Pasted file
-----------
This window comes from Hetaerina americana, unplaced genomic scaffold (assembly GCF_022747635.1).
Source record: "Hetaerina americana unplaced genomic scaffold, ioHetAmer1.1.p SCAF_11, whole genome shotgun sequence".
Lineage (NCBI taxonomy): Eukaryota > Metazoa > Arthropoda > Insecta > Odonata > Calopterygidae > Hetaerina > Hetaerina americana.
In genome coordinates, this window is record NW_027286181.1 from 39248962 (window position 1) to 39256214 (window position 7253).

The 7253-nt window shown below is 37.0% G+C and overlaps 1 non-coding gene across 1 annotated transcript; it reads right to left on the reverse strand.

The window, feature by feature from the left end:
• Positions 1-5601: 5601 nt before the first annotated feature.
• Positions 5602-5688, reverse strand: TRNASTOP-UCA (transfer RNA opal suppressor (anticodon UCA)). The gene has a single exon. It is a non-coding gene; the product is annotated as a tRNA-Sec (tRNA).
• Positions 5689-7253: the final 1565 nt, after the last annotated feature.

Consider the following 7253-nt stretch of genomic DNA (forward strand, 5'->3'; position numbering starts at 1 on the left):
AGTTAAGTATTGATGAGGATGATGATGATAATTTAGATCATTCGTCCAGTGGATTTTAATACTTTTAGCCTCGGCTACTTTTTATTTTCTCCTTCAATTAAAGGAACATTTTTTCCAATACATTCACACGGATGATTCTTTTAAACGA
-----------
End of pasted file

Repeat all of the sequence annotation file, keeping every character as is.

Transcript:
This window comes from Hetaerina americana, unplaced genomic scaffold (assembly GCF_022747635.1).
Source record: "Hetaerina americana unplaced genomic scaffold, ioHetAmer1.1.p SCAF_11, whole genome shotgun sequence".
Lineage (NCBI taxonomy): Eukaryota > Metazoa > Arthropoda > Insecta > Odonata > Calopterygidae > Hetaerina > Hetaerina americana.
In genome coordinates, this window is record NW_027286181.1 from 39248962 (window position 1) to 39256214 (window position 7253).

The 7253-nt window shown below is 37.0% G+C and overlaps 1 non-coding gene across 1 annotated transcript; it reads right to left on the reverse strand.

The window, feature by feature from the left end:
• Positions 1-5601: 5601 nt before the first annotated feature.
• Positions 5602-5688, reverse strand: TRNASTOP-UCA (transfer RNA opal suppressor (anticodon UCA)). The gene has a single exon. It is a non-coding gene; the product is annotated as a tRNA-Sec (tRNA).
• Positions 5689-7253: the final 1565 nt, after the last annotated feature.

Consider the following 7253-nt stretch of genomic DNA (forward strand, 5'->3'; position numbering starts at 1 on the left):
AGTTAAGTATTGATGAGGATGATGATGATAATTTAGATCATTCGTCCAGTGGATTTTAATACTTTTAGCCTCGGCTACTTTTTATTTTCTCCTTCAATTAAAGGAACATTTTTTCCAATACATTCACACGGATGATTCTTTTAAACGA